You might recall last fall, when St. Thomas disinvited Bishop Desmond Tutu from a speech on campus because he “might offend Jews”. (And the reason you might recall it is that the local leftymedia actually deemed it worth covering (prompting cries of “intimidation of liberals” on the relentlessly left-of-center campus). Of course, the school’s president, Father Deese, has shown his commitment to freedom to be even more craven that this in the past; in 2002, when St. Thomas hosted a Cuban baseball team for an exhibition game, Manuel Chaoui defected, Father Dease forbade any Saint Thomas student from helping the young athlete in his sprint for freedom, making fairly ominous threats about what’d happen to any students caught harboring the fugitive from Castro’s worker’s paradise; Dease took the opportunity to shamelessly beg the Cuban government’s forgiveness for the fact that one of their slaves slipped away on his watch.
Ah, but that’s just liberty. When it comes to one of the Catholic Church’s ostensibly-key tenets – the sanctity of life? Ms. Parker’s main topic?
Universities used to value intellectual diversity and debate. Catholic universities have a centuries-long tradition of this, in and out of the US, a diversity that includes staging “The Vagina Monologues” at Notre Dame, for example. Dease’s actions to stifle dissent at St. Thomas — and to demand the equivalent of a loyalty oath as a prerequisite to speak one’s mind — are not only un-Catholic, but also un-American and un-academic.
I’d have to wonder what a lefty publication would say if a conservative-leaning university – say, Hillsdale College – were to demand such a speech code of those wanting to speak to their students? (And wonder we must; Hillsdale, like most of the tiny coterie of conservative-leaning college, is much gutsier about free speech than most of American academia today.
He has turned St. Thomas into the Zimbabwe of American universities, most of which have already succumbed to a lesser extent to the stultifying grasp of political correctness.
I thought for a moment about Ed’s statement. Zimbabwe?
And then I thought about the reams of examples from Indoctrinate U – conservative newspapers vandalized; conservative faculty ostracized, denied tenure, and forced to defend their existence; students caught espousing conservative values accused of “threatening” other students (with actual intellectual diversity, apparently)…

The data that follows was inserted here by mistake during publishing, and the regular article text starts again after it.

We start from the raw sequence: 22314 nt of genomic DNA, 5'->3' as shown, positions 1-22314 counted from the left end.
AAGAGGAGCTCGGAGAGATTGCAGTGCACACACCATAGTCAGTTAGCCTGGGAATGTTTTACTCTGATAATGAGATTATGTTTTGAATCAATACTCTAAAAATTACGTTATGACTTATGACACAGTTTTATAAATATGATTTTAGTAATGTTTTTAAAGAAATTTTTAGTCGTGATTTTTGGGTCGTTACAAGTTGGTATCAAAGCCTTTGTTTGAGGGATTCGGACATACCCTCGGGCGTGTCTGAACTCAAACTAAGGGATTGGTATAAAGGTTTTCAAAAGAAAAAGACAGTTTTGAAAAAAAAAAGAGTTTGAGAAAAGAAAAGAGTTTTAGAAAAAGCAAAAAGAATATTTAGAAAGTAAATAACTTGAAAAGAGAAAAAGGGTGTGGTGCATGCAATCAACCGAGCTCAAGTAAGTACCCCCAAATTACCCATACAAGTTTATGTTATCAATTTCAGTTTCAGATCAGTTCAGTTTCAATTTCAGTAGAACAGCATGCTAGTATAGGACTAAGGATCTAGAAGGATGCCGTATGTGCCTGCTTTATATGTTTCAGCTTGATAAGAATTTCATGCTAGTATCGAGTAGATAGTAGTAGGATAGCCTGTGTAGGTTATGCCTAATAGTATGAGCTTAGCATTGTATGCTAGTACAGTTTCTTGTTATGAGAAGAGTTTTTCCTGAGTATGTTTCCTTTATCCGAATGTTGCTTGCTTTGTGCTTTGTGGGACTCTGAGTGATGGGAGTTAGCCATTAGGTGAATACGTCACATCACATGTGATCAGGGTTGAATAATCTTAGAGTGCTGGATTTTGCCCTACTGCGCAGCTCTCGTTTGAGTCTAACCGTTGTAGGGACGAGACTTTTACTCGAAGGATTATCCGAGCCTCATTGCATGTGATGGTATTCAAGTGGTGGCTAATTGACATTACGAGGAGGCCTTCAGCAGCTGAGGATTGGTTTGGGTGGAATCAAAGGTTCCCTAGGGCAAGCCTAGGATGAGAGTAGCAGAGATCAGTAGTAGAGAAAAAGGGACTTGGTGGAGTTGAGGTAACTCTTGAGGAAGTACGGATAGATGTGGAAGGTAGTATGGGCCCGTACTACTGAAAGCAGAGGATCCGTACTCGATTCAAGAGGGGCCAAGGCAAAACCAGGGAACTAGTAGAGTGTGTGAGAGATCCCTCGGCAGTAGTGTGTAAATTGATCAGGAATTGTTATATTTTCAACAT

…and I have to agree. The deep stupidity of this incident not only stands side by side with the Hall of Fame of academic cowardice in Maloney’s film – but it’s merely the latest of many different but utterly similar lapses in academic integrity and moral courage.
The Twin Cities have much to be ashamed of. And while I’m a Protestant and less familiar with this angle, Ed notes that Catholics have even more reason to be outraged:
If Dease and Canney truly believe that, then both need to find new careers, and the Catholic Church needs to reconsider St. Thomas and its entire administration.
Scott Johnson at Powerline adds:
Dease and Canney are tyrants of the petty bureaucratic variety, but they seem to have inspired a rebellion at St. Thomas:
“I’ve got St. Thomas on my calendar, and I plan to come on April 21,” [Parker] said. “If they won’t let me on campus, I’m willing to talk out on the street.”
Let’s just hope Father Dease and his apparatchiks don’t call in the tanks.
If Star Parker is there, I’ll be there. And I hope you will be, too; updates as the situation warrants.
Bring on the tanks, Dease.
NOT VERY TANGENTIAL TANGENT: Last fall, when Saint Thomas when through their extended tete-a-tete with Bishop Desmond Tutu, the Minnesota Monitor – Minnesota’s official George Soros news outlet – demonstrated their commitment to free speech and intellectual inquiry by devoting no less than eight articles to the subject (and, being a supporter of real free speech, I largely agreed).
And when it’s a conservative speaker – as usual – being banned from campus?
It’s hard to hear the tanks over the crickets.